THE ERADICATION OF SOUTH DAKOTA’S LIONS HAS BEGUN
It’s the day after Christmas, and South Dakota‘s lion hunters – all 4,000 or so of them – are enjoying the present South Dakota’s Game, Fish and Parks Commission gave them: an early and expanded lion hunting season.
This year, so as to not frustrate all those impatient lion hunters that received new guns or hunting equipment in their Christmas stockings, the Commission moved opening day forward six days and increased the Black Hills lion hunting quota to an unprecedented level. Now the killing begins.
Reminiscent of the global warming debate, South Dakota’s game commission believes that it can authorize the killing of as many mountain lions as it wants with no repercussions. As far as they are concerned there will always be sufficient lions to kill, no matter what scientists say.
The following excerpt from a letter we recently received sums up the problem facing South Dakota’s lion population:
“The situation here in South Dakota is worse than grim; you would have to live here to realize what a backward state this is. Not that many of the people are not friendly, generous and hardworking, but there is a stubbornness against change (no matter how needed) that borders on pathological. That, coupled with an entrenched good-old boy political climate that views words like “environment” and “progressive” as Satan‘s vocabulary and subscribes to the idea that animals are only here for our enjoyment; having no other intrinsic worth other than monetary value . . . .”
Things look pretty bad for South Dakota’s mountain lions. The season just started a few hours ago and already one female lion has been reported killed. Worse still are the 27 mountain lions that have died in South Dakota since the close of last year’s hunting season: mortalities that don’t count against this year’s lion hunting quota.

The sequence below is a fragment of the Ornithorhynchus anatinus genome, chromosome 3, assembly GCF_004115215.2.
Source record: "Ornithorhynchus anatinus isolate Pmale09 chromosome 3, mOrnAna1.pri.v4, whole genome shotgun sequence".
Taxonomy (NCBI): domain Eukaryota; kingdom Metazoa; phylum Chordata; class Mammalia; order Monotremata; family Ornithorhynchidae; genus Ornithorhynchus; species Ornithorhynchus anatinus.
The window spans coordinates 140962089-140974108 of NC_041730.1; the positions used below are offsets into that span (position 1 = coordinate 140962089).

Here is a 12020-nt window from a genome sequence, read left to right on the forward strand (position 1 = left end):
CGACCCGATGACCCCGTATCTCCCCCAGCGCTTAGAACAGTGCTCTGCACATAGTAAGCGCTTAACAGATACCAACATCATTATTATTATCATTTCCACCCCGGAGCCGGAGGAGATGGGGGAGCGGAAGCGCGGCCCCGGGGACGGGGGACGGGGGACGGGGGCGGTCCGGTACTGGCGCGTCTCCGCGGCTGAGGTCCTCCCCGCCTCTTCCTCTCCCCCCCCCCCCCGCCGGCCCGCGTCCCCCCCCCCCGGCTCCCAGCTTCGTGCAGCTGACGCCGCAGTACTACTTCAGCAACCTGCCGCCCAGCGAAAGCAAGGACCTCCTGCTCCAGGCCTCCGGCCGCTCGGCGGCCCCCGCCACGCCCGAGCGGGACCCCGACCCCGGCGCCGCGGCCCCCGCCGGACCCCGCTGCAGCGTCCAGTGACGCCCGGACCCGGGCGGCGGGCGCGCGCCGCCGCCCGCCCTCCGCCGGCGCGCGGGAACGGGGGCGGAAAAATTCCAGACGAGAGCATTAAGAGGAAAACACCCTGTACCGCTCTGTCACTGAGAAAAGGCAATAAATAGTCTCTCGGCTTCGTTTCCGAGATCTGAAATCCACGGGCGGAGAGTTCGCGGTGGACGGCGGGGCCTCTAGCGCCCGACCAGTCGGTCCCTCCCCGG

To help fight for their survival, please donate to MLF’s South Dakota Defense Fund
By late afternoon, the state Game, Fish & Parks Department website listed two lions on the 2012-2013 season kill list. A 78-pound, 2-year-old female lion was shot in Lawrence County and a 111-pound, 2-year-old male lion was shot in Pennington County.
But there could have been others taken and not reported since hunters have 24 hours to present a lion taken during the season to GF&P officials.
Meanwhile, the hunt continues today in a season that will stretch through March, unless a quota of 100 lions or a sub quota of 70 female lions is reached prior to that.
Steve Bulle, a lion hunter from the community of Hayward south of Rapid City, has no doubt that plenty more cats will come in soon. Bulle expects the 100-lion limit, the highest kill quota set by the GF&P Commission since the season began in 2005, will be reached.
“Based on my recent observations running my trap line, I have no doubt that the quota of 100 will be reached prior to the end of the season,” Bulle said by email Wednesday. “I found a four-by-four whitetail buck yesterday that had been killed by a lion, and I have seen more sets of lion tracks prior to the season than I did last year.”
The 2012 lion season, which opened Jan. 1, commenced with multiple bangs, too. Hunters killed four lions on the first day and went on to reach and exceed the overall lion quota of 70 by the end of February, a month before the scheduled conclusion. The actual number killed ended up at 73 when hunters in the woods took additional cats before learning the quota had been reached.
More lion deaths have been reported since the 2012 season closed. They included a few taken by hunters outside the Black Hills Fire Protection District. The lion season outside the district is open year-round, although fewer cats are found there.
In addition, some cats considered threats or problems have been killed this year by GF&P officers and other officials. Other deaths included vehicle strikes and fights between lions. The overall lion mortality from all causes was 108 going into this season.
Bulle was unsuccessful in his lion hunt Wednesday, even though a new snow made for good tracking conditions.
“Snow conditions today were excellent, but I don’t think the lions will really start moving much until after the snow we are supposed to get tomorrow,” Bulle said Wednesday. “My prediction is that on Friday and Saturday the harvest rate will increase dramatically.”
The status of the lion quota can be checked online at: http://gfp.sd.gov/hunting/big-game/mountain-lion-season-harvest-status.aspx